with 400 Squadron at Downsview until the Otter was withdrawn from Canadian
military service during 1982.
3671 was one of seven Otters advertised for sale in September 1982 by the Crown
Assets Disposal Corporation. The seven Otters were located at the AMDU
Detachment, Mountain View, Ontario and 3671 was advertised as having 6,780 hours
on the airframe. The buyer was King's Construction Ltd of Grimshaw, Alberta to
whom the Otter was registered as C-GVMO on 19th November 1982, the purchase
price being $52,650. On 25th November '82 a ferry permit was issued for the
delivery flight from Belleville, Ontario to Edmonton. The purchase had been
negotiated by Mike Hackman Aircraft Sales of Edmonton, who had also purchased
Otter 9415 at the same time, which was registered C-GVMH and for which there was
also a ferry permit from Belleville to Edmonton for the same day.
C-GVMO remained registered to King's Construction Ltd for just over two years,
until sold to Dan Michel of Sterling, Alaska on 25th January 1985, to whom the
Otter was registered as N26DE. Mr Michel's company is All West Freight, which
used the Otter to serve the Kenai area of Alaska, flying freight and fish and
servicing a gold mine at Flat, Alaska. For a time during 1988 the Otter was
leased to Charles H. Strapp and based at Dillingham, Alaska before returning to
All West Freight at Stirling. In common with many other operators, Mr Michel
found the Otter somewhat underpowered for the demanding role of a bush aircraft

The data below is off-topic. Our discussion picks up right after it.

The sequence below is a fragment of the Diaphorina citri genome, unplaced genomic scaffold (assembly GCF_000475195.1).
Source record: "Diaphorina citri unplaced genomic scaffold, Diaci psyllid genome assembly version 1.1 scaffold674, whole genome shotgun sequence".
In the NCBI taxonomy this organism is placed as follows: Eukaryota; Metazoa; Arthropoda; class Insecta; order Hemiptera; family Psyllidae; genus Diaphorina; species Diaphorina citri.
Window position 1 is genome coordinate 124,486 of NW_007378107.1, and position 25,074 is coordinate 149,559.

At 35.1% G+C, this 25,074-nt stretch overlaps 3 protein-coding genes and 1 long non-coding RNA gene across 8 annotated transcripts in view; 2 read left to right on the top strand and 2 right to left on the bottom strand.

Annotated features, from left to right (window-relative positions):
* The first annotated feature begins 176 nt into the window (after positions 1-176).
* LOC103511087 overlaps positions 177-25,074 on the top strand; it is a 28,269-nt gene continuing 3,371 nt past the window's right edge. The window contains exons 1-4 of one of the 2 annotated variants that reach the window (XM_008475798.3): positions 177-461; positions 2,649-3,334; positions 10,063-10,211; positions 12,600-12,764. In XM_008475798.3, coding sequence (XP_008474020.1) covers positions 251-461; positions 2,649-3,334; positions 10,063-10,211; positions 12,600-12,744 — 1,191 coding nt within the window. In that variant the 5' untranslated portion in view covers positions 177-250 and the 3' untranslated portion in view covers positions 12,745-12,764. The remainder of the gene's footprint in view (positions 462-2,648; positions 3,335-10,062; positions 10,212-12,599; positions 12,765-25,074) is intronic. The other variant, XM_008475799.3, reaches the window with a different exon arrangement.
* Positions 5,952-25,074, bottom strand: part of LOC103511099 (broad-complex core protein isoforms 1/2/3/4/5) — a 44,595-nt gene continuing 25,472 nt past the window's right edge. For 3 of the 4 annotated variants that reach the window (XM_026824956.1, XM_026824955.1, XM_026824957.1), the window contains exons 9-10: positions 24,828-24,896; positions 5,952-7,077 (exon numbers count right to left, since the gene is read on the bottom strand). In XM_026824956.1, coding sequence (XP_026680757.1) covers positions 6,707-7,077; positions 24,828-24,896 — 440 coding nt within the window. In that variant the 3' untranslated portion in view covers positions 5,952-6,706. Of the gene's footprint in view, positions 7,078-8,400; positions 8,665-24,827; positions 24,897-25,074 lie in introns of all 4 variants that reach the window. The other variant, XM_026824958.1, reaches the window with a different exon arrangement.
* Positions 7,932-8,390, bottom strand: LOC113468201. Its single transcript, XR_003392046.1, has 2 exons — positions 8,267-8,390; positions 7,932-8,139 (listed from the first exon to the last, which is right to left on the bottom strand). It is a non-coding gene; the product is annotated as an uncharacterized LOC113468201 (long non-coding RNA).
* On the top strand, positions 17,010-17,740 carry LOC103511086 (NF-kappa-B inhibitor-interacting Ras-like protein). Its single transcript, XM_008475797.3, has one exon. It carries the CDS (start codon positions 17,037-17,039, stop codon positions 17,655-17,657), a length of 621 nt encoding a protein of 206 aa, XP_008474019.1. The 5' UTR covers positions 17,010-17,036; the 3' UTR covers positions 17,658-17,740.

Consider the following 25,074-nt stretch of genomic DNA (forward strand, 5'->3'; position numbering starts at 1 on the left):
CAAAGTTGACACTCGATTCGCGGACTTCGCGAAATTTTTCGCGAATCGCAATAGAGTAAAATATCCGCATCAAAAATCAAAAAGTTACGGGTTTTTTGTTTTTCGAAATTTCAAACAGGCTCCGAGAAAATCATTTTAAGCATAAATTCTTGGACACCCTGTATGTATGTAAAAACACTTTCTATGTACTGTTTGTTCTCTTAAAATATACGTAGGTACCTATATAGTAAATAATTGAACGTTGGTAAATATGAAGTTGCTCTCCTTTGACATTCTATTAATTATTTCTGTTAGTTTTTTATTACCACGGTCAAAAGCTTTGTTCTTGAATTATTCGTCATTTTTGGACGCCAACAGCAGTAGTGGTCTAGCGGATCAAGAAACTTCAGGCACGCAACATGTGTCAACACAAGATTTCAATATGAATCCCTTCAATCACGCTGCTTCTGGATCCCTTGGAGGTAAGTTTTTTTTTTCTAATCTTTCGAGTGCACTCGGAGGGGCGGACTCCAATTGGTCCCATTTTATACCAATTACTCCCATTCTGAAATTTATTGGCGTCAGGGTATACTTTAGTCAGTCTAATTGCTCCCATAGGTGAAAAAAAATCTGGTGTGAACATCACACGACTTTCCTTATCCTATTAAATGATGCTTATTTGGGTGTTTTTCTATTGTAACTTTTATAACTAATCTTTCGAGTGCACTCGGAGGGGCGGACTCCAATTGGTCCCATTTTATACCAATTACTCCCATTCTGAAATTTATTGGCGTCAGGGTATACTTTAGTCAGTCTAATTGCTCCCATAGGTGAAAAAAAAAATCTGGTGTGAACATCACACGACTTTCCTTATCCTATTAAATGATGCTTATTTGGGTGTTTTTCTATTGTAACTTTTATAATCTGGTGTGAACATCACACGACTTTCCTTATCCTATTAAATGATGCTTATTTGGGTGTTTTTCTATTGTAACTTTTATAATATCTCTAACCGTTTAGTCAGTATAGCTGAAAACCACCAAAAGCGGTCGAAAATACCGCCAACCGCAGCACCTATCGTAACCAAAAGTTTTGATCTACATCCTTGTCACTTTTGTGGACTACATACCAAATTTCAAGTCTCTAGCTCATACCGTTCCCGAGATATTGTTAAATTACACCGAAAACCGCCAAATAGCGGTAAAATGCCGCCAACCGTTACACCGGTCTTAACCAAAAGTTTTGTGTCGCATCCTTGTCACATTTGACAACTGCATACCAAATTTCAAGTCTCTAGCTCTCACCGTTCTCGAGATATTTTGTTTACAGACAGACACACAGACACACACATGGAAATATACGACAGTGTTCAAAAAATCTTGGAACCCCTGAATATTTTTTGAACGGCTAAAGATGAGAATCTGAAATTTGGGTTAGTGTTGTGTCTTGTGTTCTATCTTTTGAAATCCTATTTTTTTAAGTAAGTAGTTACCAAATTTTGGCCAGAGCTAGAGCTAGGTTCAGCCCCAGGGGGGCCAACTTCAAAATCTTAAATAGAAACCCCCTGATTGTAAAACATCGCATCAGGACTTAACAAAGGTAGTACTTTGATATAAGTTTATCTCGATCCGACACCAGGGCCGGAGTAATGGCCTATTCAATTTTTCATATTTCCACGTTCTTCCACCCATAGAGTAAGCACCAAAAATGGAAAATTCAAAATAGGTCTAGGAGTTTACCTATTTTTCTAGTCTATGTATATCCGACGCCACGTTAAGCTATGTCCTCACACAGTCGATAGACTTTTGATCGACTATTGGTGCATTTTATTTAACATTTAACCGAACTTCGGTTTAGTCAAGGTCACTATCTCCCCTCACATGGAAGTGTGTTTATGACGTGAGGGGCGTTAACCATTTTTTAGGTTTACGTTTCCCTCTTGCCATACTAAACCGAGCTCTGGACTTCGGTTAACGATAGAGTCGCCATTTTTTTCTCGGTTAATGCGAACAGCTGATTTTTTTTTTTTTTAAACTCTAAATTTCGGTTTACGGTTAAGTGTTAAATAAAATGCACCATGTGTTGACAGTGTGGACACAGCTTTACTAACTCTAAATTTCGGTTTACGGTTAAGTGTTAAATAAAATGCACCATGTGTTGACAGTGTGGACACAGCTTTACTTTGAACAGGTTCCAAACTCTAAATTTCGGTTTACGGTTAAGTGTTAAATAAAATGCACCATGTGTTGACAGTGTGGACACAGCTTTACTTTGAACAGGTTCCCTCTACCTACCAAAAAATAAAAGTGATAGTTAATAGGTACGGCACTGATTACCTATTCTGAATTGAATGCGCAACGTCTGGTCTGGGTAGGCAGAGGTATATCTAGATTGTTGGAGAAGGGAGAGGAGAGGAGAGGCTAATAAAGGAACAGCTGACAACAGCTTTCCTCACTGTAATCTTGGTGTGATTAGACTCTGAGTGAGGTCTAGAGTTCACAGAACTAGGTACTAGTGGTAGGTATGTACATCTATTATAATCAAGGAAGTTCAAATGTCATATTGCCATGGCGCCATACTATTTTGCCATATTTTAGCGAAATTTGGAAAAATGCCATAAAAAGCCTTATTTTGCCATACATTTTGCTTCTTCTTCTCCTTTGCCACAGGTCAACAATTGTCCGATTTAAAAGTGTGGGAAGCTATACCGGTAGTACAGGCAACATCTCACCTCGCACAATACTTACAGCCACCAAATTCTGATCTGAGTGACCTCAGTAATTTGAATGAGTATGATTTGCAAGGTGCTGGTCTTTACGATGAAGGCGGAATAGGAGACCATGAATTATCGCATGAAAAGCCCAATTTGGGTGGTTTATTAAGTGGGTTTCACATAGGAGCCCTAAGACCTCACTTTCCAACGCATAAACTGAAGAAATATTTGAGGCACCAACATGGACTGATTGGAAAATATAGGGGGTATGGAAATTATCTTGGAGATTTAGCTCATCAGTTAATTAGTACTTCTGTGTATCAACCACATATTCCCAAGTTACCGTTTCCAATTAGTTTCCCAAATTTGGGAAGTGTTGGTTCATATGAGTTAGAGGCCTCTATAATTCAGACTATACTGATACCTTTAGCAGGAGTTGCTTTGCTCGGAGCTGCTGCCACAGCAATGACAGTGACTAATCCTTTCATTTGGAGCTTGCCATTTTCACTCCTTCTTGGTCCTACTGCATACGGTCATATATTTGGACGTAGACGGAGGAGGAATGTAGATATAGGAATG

servicing the Alaskan outback, and set about doing something about the problem.
In October 1991 he purchased Otter N338D (338) which had at one stage been
converted by the installation of a 1,200 hp Wright Cyclone R-1820 engine taken
from a B-17 bomber. That certainly should have given sufficient power, but
unfortunately the conversion had not been certified by the FAA and the original
P&W R-1340 engine had been re-installed. That Otter crashed at Stirling early in
1992 and was wrecked.
As a replacement, N26DE was taken out of service in 1992 and work commenced at
Stirling in converting the Otter with a 1,200 hp turbine engine, a Lycoming T-53
taken from a Grumman Mohawk. This is the same engine which powers the Huey
helicopter. The T-53 was installed in N26DE but Mr Michel was unable to get the
conversion certified by the FAA and N26DE has not flown since 1992. In August
1997 the registered owner was changed to All West Freight Inc, when the business
was incorporated, but the Otter continued to languish in the hangar in Stirling.
Not having had much success with its Otter operations since 1992, the company
flies Cessna 207 and Short Skyvan aircraft.
History courtesy of Karl E Hayes from DHC-3
Otter: A History (2005)